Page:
Techie or not, most of us know that when something electronic is not working that hitting the reset button – rebooting – is often the best thing to do. Amateurs and professionals alike suggest it as a first course of action. Sometimes it works and sometimes it doesn’t.
It got me thinking that we have hit the reset button and attempted to reboot many times since addiction started messing with our son’s wiring. Research on drugs and alcohol continues to show substantial, detrimental impact on the brain – a complex network of wiring and chemicals – even when used recreationally. So, it seems like the computer analogy applies when a loved one is affected by chronic substance use and its various repercussions.
Within a few days of leaving his recovery program – early, against their recommendations and without a solid plan in place — my son reverted to his previous coping mechanisms and behavior patterns. It’s now been about five weeks and what I’m observing is not very encouraging. It’s downright sad.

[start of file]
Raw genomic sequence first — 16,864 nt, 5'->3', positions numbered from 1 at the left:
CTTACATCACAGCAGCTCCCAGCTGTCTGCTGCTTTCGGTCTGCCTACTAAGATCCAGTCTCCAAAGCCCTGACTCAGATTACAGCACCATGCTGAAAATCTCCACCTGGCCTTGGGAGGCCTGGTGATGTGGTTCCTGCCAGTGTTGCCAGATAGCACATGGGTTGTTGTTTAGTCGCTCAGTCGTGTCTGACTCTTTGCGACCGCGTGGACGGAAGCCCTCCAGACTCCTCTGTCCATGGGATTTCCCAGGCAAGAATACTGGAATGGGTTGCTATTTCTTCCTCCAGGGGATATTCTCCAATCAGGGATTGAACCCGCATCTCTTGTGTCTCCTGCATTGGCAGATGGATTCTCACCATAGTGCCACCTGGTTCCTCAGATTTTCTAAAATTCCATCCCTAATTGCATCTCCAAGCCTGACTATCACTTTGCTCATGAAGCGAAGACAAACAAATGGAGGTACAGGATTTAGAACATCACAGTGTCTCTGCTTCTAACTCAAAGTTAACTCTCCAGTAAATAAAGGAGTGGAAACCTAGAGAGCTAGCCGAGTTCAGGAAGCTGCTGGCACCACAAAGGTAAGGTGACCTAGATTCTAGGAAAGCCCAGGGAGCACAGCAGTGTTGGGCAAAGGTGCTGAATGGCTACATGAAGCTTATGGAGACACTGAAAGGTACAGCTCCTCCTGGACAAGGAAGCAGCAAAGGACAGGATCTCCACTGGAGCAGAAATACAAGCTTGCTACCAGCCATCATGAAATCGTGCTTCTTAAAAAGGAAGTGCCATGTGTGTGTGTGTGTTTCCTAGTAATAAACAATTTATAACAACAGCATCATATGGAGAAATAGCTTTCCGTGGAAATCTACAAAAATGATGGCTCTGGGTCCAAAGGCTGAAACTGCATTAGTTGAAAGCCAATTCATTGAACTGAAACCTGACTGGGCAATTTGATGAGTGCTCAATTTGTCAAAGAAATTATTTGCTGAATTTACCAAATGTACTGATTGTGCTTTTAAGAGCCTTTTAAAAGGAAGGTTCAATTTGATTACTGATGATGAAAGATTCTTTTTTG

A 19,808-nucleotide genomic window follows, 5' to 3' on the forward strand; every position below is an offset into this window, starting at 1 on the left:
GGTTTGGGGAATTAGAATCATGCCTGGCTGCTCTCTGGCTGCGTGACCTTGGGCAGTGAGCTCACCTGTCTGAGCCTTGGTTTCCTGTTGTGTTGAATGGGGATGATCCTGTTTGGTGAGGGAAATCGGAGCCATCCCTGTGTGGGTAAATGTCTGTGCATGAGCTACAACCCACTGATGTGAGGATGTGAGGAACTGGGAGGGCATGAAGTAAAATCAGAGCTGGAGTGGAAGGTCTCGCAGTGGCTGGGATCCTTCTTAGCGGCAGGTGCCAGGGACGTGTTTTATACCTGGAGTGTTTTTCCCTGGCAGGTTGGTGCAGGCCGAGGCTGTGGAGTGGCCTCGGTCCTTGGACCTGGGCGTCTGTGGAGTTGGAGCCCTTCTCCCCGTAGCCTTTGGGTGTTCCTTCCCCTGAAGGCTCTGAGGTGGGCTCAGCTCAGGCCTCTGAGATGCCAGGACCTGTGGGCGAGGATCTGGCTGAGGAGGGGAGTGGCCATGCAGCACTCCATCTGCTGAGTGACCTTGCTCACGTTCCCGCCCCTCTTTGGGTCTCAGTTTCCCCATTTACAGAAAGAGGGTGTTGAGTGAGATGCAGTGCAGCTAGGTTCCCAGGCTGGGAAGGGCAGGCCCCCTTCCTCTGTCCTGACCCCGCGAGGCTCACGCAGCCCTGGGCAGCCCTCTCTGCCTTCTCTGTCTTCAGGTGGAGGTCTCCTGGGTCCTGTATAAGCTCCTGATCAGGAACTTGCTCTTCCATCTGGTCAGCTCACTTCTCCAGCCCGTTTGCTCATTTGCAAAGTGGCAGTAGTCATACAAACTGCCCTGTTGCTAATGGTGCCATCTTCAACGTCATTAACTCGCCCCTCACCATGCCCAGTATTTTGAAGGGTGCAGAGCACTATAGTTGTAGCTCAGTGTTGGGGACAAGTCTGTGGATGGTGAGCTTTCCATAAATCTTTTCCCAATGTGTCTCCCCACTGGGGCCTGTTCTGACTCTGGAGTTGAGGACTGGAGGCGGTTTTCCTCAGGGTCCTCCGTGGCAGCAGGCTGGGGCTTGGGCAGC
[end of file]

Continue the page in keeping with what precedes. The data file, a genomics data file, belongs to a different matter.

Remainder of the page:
When a loved one has gone haywire, it feels like it’s time to is an attempt to do just that: to push the reset button, to reboot. However, the only buttons to which we have access are our own. Hard as it is, the only reboot button that I can push is my own.